if the anatomy of the milk ducts have been transected secondary to surgery, then you will not be able to breast feed. I would advise waiting until after you are done with pregnancies to do the surgery. Also pregancy may distort your new breasts and then you would need a revision.
could impair you ability to fully breast feed if ducts are damaged during the procedure. Implants, if placed through the inframammary approach will not impact your ability to breast feed as no ducts or breast tissue is damaged. But you also have to understand that some women, despite having successfully breast fed earlier, may no longer be able to breast feed on subsequent pregnancies... so if you have implant surgery prior to the next pregnancy, the implant cannot be blamed if you cannot breast feed then. If you get implants now, you can expect huge breasts when pregnant again. Best to have your last child and then you can have any procedure you want to rejuvenate your breasts after that. And if you spouse is still treating you well with your ptotic breasts, wait until you are done with childbearing.
Yes, studies have shown that breast implant do not interfere with breast feeding. Pregancy may cause more sagginess of your breasts as well as differences so if you plan on having children you may want to think of when to have an augmentation.
Thank you for your very good question. My understanding is that 5% of women are naturally unable to breast-feed and that after breast implants are placed the statistics do not change. If you have breast-fed successfully before I think the risk of breast implants affecting your ability to breast-feed is minimal. Inserting the implants through an areolar incision does cut a few of the breast ducts but even so I would expect you would be successful again in breast-feeding despite the presence of implants. It would not be unreasonable however to have your implants inserted through the axilla even if you are having an uplift procedure done at the same time. This would avoid cutting any of your breast ducts.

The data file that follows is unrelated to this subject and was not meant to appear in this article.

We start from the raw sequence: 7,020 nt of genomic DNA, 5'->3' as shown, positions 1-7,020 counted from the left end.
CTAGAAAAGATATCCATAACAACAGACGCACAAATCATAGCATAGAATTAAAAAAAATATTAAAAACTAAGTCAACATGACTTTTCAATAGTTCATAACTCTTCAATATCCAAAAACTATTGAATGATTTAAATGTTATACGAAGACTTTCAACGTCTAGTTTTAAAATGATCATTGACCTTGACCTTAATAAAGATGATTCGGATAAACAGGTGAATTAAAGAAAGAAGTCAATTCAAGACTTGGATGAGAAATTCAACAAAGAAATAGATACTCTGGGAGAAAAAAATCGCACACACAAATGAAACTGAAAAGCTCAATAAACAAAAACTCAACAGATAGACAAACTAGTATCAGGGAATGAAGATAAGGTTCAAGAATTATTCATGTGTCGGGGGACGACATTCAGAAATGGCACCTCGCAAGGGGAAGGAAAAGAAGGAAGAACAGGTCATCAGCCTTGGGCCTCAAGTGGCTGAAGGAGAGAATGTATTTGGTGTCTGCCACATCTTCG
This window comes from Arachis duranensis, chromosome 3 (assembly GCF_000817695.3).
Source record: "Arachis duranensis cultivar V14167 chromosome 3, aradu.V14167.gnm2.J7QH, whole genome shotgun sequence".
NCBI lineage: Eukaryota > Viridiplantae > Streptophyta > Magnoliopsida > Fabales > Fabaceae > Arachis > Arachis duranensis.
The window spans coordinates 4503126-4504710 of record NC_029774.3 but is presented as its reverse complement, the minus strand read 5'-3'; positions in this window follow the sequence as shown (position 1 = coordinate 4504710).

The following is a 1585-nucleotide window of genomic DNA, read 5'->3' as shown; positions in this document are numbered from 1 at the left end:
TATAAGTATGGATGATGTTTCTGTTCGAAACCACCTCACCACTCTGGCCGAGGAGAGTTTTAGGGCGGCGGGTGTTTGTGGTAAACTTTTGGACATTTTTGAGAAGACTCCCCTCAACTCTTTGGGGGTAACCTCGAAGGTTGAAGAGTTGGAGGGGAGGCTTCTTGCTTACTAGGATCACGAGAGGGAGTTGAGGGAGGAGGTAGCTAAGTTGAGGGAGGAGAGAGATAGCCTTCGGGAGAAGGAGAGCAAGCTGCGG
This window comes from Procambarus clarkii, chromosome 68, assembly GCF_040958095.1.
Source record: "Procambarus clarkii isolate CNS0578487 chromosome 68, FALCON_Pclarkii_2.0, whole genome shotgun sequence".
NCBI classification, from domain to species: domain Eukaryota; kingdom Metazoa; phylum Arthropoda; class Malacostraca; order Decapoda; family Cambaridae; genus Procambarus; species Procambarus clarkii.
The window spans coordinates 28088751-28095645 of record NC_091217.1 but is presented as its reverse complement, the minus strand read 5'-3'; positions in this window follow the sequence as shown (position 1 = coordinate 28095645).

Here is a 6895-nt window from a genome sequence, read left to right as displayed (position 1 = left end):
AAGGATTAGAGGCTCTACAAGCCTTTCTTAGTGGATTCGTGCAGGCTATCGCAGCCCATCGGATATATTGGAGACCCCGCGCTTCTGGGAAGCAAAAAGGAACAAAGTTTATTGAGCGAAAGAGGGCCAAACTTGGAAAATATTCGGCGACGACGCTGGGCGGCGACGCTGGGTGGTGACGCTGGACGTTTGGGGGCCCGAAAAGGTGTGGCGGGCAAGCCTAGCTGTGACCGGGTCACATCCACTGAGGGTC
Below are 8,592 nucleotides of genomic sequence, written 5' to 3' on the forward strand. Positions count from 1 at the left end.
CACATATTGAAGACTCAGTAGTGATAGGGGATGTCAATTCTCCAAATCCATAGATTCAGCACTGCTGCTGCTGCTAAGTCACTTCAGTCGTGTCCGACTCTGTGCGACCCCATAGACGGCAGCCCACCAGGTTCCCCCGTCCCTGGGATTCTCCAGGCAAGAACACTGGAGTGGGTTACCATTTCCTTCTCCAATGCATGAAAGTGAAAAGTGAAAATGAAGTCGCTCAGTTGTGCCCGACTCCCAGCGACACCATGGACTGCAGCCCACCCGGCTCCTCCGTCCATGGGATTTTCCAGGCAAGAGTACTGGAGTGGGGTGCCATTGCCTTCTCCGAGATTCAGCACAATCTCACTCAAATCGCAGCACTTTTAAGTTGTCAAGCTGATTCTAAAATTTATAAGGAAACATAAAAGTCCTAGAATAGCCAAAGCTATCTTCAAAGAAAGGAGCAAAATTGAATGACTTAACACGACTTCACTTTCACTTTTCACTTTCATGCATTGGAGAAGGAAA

My recommendation is that you meet with an ABPS board-certified plastic surgeon to discuss options. Nothing of course is risk-free but the likelihood of you having a successful outcome and still being able to breast-feed is quite good in my opinion.
Regards and good luck.
Jon A Perlman M.D., FACS
Diplomate, American Board of Plastic Surgery
Member, American Society for Aesthetic Plastic Surgery (ASAPS)
Beverly Hills, California
Over 95 percent of women can breast feed after breast implant surgery. Placing implant behind the muscle and not opening just beneath the areola will help
Some women, who never had breast surgery, are naturally unable to breastfeed, and some variations of breast augmentation may make it more likely that you are unable to breastfeed, but most women with breast augmentations are able to successfully breastfeed. Breast implants pose no medical risk to your baby.
I would suggest you find a plastic surgeon certified by the American Board of Plastic Surgery and ideally a member of the American Society for Aesthetic Plastic Surgery (ASAPS) that you trust and are comfortable with. You should discuss your concerns with that surgeon in person.
Robert Singer, MD FACS
La Jolla, California
Good morning and thank you for your question! It is still possible to breast feed after implant placement provided the area around the nipple isn't cut. We typically recommend waiting until after you're finished having children and breast feeding for aesthetic reasons. You would hate to put the time and money into the surgery and then experience some of the same issues again after you're done breast feeding. Having said that, without seeing photos or having an in person examination, I can't really say how much enhancement you might need. But I can say that it won't hurt to consult with a board certified plastic surgeon to discuss your case. Best of luck to you!
In general, breast lift procedure will be required at the time of your implant augmentation in order to correct your breast ptosis. This may prevent you from breast feeding.